Discover more from Frank
who's coming to dinner
On writing and dinner parties
A poet friend friend of mine, Adam Falkner, told me that my purpose in life is to tell other people’s stories. He wasn’t just talking about my writing, though he likes that just fine, but the dinner party I’d invited him to. Lately, I’ve restarted my brief summer tradition of cooking dinner for a rotating group of friends from a favorite cookbook. I don’t devour cookbooks enough for my liking. They often operate as coffee table books, but for your kitchen. For those who have guests over for cocktails — food doesn’t even need to be on the menu and it rarely is — a glimpse at the carefully curated cookbooks in your kitchen are worth the cover price. I haven’t flipped through the entirety of the books on my coffee table: Pete Souza’s Obama book, Louis Vuitton Foundation’s Basquiat book, Rihanna’s gorgeously humongous book of portraiture. But guests have while aimlessly mid-conversation or out curiosity if they’re the first to arrive (my habitual lateness extends to the parties I throw and the first to arrive will often find themselves playing host while I’m finishing getting dressed; which I think is an appropriate punishment for showing up at 7pm on the dot). My cookbooks have always suffered the same fate, except with an added twinge of guilt whenever someone assumes I use the cookbooks frequently when they share how much the Dishoom cookbook makes them miss London or that they don’t care what people say about Chrissy Teigen, her recipes are bomb.
But what better time than the January winters of New York to host friends for a casual dinner and copious amounts of red wine? The dinners I hosted in Los Angeles feel almost fraudulent in retrospect. I was too devoted to getting everything just right. The table settings. The guest list. The music. The napkins. The silverware. It was enough to drive me crazy and it often did. And lord knows my temper is often short when I’m unable to meet my own unreasonable expectations I’ve arbitrarily set for myself.
These recent dinners have felt much more relaxing because I’ve allowed myself to do what I actually enjoy — cooking and hanging out with friends. The people you care enough to cook for don’t actually care what silverware you serve them on. They don’t care if you’re still cooking when they arrive. In fact, they love a peek into the process. Much like they enjoy watching how my mind crafts a joke mid-conversation, they love watching me substitute an ingredient because I’ve forgotten to get another or listening to me explain why the skin contact wine I’m serving them is my latest obsession since visiting Margot, a natural wine bar in Downtown Miami.
And I enjoy catching up with friends in a situation that’s not a crowded Brooklyn or West Village restaurant (though I usually find myself at one of those three nights a week). I enjoy listening to close friends who’ve never met one another discover what else they have in common besides me. That’s where Adam’s quote comes in, I believe. When he said my “purpose in life is to tell other people’s stories,” he might’ve just been drunk, but he was also talking about how I’ve gathered various people who’ve had strong impacts on my life and letting my stories with them play out on a different stage with several other stories. It’s the equivalent to sitting down at the computer and sifting through all the life experiences in your brain and finding which ones meld together to tell a new, much more beautiful story.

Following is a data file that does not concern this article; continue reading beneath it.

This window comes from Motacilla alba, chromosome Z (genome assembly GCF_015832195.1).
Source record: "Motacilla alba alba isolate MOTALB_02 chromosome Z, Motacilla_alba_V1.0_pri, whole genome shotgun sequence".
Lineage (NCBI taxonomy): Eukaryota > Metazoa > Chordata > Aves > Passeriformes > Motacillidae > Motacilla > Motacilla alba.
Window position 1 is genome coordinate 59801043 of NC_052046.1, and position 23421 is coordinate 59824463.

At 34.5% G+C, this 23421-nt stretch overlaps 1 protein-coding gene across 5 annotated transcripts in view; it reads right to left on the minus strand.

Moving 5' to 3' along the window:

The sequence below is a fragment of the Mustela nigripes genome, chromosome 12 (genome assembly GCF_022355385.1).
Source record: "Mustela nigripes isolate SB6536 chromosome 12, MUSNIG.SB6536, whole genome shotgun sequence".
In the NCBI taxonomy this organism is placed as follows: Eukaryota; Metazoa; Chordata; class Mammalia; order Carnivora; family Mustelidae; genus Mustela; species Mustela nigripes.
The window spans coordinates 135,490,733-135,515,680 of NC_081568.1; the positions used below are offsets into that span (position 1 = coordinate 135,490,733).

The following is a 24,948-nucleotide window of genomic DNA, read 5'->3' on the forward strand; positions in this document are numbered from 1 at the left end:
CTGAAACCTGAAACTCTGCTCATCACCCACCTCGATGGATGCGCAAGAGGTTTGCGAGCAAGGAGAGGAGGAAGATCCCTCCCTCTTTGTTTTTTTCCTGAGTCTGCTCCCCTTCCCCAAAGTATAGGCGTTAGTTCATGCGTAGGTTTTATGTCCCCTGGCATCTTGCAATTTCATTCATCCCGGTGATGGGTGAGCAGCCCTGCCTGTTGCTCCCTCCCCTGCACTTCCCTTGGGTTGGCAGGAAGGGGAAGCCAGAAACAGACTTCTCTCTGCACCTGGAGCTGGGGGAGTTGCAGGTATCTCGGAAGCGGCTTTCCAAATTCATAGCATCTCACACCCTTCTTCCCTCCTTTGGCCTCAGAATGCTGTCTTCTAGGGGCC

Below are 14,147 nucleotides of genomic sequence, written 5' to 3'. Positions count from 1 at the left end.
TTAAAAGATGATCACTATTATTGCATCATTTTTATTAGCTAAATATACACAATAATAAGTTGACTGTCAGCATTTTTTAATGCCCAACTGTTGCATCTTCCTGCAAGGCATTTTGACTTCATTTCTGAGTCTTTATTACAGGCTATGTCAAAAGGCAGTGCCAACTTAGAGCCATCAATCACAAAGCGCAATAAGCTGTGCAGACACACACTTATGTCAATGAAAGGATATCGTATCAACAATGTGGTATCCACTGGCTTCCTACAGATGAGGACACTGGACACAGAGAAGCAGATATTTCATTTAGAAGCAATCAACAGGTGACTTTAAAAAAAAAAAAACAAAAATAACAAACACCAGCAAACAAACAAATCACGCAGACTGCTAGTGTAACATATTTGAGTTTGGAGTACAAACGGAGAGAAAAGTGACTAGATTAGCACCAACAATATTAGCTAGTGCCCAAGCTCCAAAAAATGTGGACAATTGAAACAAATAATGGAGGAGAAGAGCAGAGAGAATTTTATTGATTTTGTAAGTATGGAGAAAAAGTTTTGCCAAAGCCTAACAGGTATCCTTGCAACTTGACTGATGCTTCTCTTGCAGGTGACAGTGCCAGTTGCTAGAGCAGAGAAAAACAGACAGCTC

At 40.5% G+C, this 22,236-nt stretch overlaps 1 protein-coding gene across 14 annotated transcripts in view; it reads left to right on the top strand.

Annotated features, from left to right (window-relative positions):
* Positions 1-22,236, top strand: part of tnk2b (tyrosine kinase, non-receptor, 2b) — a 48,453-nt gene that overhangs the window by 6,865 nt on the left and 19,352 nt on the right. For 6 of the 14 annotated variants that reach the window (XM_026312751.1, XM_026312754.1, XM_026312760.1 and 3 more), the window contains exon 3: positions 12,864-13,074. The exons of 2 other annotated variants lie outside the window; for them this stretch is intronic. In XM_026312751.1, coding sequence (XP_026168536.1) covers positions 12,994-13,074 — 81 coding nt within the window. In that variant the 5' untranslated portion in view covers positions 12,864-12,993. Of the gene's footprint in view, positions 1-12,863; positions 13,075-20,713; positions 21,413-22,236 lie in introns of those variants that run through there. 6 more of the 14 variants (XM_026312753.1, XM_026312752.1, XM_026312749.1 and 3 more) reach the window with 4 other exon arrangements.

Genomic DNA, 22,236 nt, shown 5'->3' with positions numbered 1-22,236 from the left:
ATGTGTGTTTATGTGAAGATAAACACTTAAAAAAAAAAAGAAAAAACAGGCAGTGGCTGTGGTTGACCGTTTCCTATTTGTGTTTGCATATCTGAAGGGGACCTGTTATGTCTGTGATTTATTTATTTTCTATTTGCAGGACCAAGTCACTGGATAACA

When you have a dinner party, invite the new friend you’ve only met a couple weeks ago that you’re absolutely obsessed with. Invite an ex you can tolerate and be surprised at how excited you are to hear about his new relationship. Invite two friends in the midst of planning a wedding and get wrapped up in all the minutiae of the wedding details. Maybe by the end of the night, you’ll have several chapters in a new book. Whether that be a printed one or merely the ever-evolving novel of your life.
most recently i used Dishoom: The first ever cookbook from the much-loved Indian restaurant and Alison Roman’s Nothing Fancy: Unfussy Food for Having People Over… i cooked the chicken ruby and basmati rice and the post of pasta with broccoli rabe & chorizo bread crumbs, respectively… i forgot to marinate my chicken for the ruby, so i pan cooked the chicken and its seasoning in oil till the chicken was nearly cooked… there was no broccoli rabe to speak of at my nearby grocery stores so i swapped in collard greens.
my favorite wine for dinner this week were The Marigny Sunny Side Skin Contact Wine by St. Reginald Parish (light, dry, and sweet but not nauseatingly so).
i’m back on keep it this week but still in the midst of shooting the latest television show i’ve worked on, hence the month-long break from frank… mea culpa!
bless my subscribers that have survived my irregular updates in 2021… the almodóvar essays will continue this year! the skin i live in and women on the verge of a nervous breakdown are forthcoming in february